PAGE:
In equal parts document and subjective reflection, Pettersson Öberg wishes to raise questions about the significance of glass for the idea of Sweden as well as for our general understanding of the world and ourselves. The film points to the inherent difficulties in vision and interpretation, and asks what role technology and science has played in our perception of the ourselves and our surroundings? Concepts such as vision, collecting and origin are enquired and faced with terms such as control, segregation and homogeneity; often used to describe glass manufacturing. The impossibility of objectively depicting a place or a historic event, or for that matter, the experience of loss and disappearance, gives rise to the suspended and floating character of the film. What is selected and rescued, who tells what to whom? The camera is an equivalent of the eye, in a movement across the room, in which the glass is read by a continuously changing lens.
Att läsa glaset (Reading Glass) has been produced in dialogue with The Glass Factory and the artists in the collaboration Moving Mass, as well as with the support of the Swedish Arts Council, the Swedish Arts Grants Committee and Kalmar Art Museum. The video has implied collaborations with Samuel Nicolas, music and sound, Axel Diedrichs, camera and lights, Nils Fridén, postproduction, and William Jewson, translation. The process has implied valuable meetings and conversations with, among others, journalist Agneta Gustavsson, glass antiquarian Gunnel Holmér, visual artist and former glass engraver Åke Bergqvist, glass artist and designer Monica Backström, and Emma Karlsson, head of collections and documentation in Boda.
More information about the project Massa i rörelse (Moving Mass),
which can also be found on the website of Kalmar konstmuseum:
”The national identity connected to glass has its roots in an area described as ”The Kingdom of Crystal” in Småland in southern Sweden. The Kingdom of Crystal is marketed as a living industrial region. However, both the Åfors and Orrefors Glassworks has recently been closed and much of the production today takes place abroad. What will be the new sense of community in the region when the glassworks are closed down? Is it possible to gather around a concept that has not yet received a content grounded in reality? How is it to continue living in the glassworks environment when most of the activity has been shut down and the production moved abroad? How does this affect the individual human being and what does it do to the regional identity? To discuss issues such as these on site in the Kingdom of Crystal is one important aim of the project, implemented by the creation of forums for exchange of ideas and thoughts on glass as a cultural heritage and the history thereof.”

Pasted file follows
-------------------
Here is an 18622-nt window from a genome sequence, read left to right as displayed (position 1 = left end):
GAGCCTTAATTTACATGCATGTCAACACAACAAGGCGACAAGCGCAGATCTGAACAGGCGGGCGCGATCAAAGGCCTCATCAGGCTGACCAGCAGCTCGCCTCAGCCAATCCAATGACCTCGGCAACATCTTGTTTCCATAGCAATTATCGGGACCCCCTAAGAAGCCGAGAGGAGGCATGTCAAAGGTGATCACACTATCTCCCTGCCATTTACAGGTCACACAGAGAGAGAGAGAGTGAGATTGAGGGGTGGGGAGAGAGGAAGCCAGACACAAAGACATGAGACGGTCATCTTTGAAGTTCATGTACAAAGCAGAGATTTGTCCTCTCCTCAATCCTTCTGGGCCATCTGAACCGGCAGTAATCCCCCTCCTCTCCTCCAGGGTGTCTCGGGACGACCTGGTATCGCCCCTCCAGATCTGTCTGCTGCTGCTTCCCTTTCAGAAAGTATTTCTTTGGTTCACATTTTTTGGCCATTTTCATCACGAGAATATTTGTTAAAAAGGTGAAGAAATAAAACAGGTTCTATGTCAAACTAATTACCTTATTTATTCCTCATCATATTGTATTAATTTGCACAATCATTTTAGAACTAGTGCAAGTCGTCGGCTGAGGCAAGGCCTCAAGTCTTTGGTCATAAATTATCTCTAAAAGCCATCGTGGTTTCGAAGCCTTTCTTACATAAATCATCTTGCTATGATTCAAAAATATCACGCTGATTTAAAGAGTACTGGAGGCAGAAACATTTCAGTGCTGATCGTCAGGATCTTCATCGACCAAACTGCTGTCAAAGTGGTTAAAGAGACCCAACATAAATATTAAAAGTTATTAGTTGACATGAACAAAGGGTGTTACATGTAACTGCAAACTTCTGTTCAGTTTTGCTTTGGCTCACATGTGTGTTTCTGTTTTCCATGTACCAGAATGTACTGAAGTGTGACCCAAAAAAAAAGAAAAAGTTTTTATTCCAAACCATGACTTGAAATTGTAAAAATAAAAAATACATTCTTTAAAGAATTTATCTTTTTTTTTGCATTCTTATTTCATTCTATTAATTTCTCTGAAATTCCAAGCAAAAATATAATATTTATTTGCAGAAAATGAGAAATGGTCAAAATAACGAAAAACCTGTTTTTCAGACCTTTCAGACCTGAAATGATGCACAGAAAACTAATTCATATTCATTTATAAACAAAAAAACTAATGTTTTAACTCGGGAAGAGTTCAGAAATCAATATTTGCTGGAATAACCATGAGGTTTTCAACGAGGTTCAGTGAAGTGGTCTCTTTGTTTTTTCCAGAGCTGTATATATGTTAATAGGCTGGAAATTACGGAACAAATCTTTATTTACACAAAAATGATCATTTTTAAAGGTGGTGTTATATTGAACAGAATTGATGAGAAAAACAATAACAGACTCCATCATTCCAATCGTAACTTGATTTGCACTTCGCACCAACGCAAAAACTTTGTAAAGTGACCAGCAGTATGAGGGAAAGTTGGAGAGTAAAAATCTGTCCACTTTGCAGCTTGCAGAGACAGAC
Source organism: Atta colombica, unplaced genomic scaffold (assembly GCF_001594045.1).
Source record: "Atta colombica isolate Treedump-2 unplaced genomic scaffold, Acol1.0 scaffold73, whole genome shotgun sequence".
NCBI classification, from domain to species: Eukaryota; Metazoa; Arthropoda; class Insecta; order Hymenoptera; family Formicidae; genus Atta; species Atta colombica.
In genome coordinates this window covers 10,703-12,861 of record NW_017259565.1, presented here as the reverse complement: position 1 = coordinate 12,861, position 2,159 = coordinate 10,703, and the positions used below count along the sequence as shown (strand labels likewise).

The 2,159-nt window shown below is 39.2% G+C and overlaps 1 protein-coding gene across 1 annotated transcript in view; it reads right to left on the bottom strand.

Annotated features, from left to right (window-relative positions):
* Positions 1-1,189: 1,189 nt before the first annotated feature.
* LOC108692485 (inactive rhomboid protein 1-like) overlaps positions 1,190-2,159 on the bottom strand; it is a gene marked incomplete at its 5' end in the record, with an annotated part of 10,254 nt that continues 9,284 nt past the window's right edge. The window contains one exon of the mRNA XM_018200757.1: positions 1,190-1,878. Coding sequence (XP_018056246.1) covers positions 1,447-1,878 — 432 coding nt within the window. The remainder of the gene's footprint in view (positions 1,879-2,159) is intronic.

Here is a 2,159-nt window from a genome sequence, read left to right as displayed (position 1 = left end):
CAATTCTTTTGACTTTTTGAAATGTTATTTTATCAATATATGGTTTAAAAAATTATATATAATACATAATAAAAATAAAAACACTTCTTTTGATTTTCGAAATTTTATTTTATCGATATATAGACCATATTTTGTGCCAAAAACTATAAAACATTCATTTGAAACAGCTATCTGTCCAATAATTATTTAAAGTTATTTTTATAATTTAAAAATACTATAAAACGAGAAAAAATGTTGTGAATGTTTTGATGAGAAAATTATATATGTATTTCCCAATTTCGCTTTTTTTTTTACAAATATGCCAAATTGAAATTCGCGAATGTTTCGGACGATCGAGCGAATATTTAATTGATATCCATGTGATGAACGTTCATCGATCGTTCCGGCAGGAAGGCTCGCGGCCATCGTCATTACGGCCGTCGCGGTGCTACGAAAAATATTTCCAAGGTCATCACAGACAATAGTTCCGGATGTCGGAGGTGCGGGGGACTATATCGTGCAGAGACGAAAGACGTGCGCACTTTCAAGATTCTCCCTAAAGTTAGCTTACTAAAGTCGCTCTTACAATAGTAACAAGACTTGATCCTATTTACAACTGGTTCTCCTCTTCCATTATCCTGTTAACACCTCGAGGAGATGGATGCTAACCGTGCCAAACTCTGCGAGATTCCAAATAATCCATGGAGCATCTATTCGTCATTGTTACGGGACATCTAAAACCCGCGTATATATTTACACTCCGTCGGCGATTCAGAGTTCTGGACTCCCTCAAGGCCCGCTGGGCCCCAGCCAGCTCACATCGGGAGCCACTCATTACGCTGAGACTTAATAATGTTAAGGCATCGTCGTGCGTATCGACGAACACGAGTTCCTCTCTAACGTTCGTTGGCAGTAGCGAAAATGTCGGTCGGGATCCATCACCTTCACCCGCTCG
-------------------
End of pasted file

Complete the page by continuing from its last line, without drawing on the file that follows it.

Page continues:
Moving Mass has enabled residencies and workshops at various locations in the region. Except for the exhibition at Kalmar konstmuseum 5 December 2015 – 28 February 2016, an adjoining conference 18-19 February 2016 will be organised in collaboration with Lisa Rosendahl, on the theme of how artistic practices relates to issues of societal change. The project is carried out in dialogue with Kalmar konstmuseum, The Glass Factory and The Design Archive Pukeberg and it is supported by the Swedish Arts Council, the Swedish Arts Grants Committee and Nybro Municipality.